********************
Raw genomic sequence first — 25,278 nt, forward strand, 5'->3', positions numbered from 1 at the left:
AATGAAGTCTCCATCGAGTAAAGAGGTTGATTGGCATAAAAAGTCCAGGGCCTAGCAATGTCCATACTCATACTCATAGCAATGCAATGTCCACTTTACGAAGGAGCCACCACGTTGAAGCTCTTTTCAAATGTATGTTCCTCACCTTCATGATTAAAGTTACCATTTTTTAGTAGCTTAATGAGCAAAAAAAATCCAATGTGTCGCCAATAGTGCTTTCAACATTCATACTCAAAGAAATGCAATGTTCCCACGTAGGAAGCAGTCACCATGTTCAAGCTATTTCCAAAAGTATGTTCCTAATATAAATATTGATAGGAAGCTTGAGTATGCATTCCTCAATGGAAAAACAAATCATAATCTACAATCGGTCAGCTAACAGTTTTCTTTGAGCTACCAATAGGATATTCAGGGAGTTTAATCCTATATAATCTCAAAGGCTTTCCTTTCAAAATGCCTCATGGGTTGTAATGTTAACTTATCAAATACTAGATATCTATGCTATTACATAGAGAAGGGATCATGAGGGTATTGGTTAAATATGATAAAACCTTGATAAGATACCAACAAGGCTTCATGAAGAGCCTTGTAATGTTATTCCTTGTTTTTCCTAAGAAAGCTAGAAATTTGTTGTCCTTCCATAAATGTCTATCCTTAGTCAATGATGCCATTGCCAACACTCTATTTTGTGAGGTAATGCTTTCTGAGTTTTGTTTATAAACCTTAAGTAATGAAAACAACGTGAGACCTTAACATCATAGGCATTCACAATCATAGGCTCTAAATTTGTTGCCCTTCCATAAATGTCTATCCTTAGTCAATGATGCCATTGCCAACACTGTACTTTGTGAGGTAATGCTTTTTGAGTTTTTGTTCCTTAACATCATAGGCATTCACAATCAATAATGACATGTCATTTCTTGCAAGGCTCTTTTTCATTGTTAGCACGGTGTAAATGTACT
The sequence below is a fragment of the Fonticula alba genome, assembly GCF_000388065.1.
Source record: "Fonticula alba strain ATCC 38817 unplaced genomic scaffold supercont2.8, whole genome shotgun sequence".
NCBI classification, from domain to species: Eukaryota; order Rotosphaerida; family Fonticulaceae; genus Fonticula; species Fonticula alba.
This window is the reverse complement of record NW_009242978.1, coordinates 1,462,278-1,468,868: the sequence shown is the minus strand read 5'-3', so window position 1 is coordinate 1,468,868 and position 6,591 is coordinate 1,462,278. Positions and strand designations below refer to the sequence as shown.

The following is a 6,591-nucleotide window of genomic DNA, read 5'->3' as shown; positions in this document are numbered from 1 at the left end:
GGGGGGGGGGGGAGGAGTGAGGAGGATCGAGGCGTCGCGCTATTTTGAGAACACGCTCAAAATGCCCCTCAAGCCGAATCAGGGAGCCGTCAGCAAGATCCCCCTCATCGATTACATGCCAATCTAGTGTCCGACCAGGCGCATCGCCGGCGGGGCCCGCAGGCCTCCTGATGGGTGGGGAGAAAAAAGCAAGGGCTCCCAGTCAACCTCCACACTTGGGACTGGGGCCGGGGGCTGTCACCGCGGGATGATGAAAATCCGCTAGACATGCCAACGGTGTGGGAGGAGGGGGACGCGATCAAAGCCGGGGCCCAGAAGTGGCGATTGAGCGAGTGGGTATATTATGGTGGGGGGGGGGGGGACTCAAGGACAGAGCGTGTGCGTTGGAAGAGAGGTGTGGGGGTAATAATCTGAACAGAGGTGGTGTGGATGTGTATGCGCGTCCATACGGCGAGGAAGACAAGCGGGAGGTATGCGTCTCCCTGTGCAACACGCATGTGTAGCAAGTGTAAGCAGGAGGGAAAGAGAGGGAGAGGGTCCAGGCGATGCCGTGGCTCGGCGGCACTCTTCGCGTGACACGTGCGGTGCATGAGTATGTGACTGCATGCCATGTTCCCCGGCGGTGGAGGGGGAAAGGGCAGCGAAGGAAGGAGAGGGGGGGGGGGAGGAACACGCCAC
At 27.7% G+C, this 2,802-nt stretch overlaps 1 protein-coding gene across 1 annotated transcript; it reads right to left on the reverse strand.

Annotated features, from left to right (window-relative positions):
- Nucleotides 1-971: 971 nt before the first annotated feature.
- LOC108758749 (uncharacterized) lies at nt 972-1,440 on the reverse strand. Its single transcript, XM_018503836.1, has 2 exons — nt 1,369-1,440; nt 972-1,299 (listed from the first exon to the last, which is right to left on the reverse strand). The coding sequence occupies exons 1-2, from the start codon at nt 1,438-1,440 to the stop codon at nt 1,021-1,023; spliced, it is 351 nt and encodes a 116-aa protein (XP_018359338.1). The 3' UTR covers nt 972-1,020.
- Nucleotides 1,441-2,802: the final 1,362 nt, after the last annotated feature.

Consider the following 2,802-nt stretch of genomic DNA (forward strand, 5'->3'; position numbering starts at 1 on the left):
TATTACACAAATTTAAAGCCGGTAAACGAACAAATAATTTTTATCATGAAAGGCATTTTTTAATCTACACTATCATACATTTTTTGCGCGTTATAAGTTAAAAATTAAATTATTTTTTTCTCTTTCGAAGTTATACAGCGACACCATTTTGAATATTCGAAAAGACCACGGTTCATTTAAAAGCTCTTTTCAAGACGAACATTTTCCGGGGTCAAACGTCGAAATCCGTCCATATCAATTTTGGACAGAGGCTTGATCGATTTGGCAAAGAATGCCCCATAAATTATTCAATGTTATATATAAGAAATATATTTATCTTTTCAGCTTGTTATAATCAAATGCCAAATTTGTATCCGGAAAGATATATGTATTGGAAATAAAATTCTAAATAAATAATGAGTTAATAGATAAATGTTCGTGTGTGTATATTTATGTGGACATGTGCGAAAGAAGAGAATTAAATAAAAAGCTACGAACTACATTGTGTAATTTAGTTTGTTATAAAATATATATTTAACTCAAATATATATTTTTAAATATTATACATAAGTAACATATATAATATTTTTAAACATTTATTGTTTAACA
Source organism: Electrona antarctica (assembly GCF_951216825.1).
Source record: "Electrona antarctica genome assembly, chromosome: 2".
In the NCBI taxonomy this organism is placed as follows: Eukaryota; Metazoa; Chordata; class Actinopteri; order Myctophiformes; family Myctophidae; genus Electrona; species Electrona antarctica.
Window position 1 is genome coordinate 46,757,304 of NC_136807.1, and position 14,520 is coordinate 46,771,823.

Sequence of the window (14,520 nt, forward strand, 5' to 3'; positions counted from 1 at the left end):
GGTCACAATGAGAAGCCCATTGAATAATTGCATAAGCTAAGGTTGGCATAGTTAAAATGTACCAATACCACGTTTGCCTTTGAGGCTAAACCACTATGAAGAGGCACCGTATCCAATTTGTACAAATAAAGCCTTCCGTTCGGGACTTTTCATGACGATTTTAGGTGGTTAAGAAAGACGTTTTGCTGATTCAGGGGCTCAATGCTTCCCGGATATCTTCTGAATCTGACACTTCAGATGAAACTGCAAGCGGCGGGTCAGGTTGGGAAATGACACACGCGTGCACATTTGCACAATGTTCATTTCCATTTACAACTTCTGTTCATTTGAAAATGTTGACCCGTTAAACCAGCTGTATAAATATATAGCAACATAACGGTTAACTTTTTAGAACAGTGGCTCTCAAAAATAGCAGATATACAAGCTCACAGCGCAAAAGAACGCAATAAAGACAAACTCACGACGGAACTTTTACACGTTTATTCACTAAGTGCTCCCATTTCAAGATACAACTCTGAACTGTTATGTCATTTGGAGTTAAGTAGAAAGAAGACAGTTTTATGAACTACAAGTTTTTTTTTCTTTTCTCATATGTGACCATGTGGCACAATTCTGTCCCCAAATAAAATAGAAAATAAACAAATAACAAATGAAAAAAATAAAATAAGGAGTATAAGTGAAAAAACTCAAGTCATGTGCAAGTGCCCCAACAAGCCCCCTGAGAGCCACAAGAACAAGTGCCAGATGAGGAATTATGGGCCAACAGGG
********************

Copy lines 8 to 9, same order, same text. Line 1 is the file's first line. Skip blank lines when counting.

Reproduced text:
GGGGGGGGGGGGAGGAGTGAGGAGGATCGAGGCGTCGCGCTATTTTGAGAACACGCTCAAAATGCCCCTCAAGCCGAATCAGGGAGCCGTCAGCAAGATCCCCCTCATCGATTACATGCCAATCTAGTGTCCGACCAGGCGCATCGCCGGCGGGGCCCGCAGGCCTCCTGATGGGTGGGGAGAAAAAAGCAAGGGCTCCCAGTCAACCTCCACACTTGGGACTGGGGCCGGGGGCTGTCACCGCGGGATGATGAAAATCCGCTAGACATGCCAACGGTGTGGGAGGAGGGGGACGCGATCAAAGCCGGGGCCCAGAAGTGGCGATTGAGCGAGTGGGTATATTATGGTGGGGGGGGGGGGGACTCAAGGACAGAGCGTGTGCGTTGGAAGAGAGGTGTGGGGGTAATAATCTGAACAGAGGTGGTGTGGATGTGTATGCGCGTCCATACGGCGAGGAAGACAAGCGGGAGGTATGCGTCTCCCTGTGCAACACGCATGTGTAGCAAGTGTAAGCAGGAGGGAAAGAGAGGGAGAGGGTCCAGGCGATGCCGTGGCTCGGCGGCACTCTTCGCGTGACACGTGCGGTGCATGAGTATGTGACTGCATGCCATGTTCCCCGGCGGTGGAGGGGGAAAGGGCAGCGAAGGAAGGAGAGGGGGGGGGGGAGGAACACGCCAC
At 27.7% G+C, this 2,802-nt stretch overlaps 1 protein-coding gene across 1 annotated transcript; it reads right to left on the reverse strand.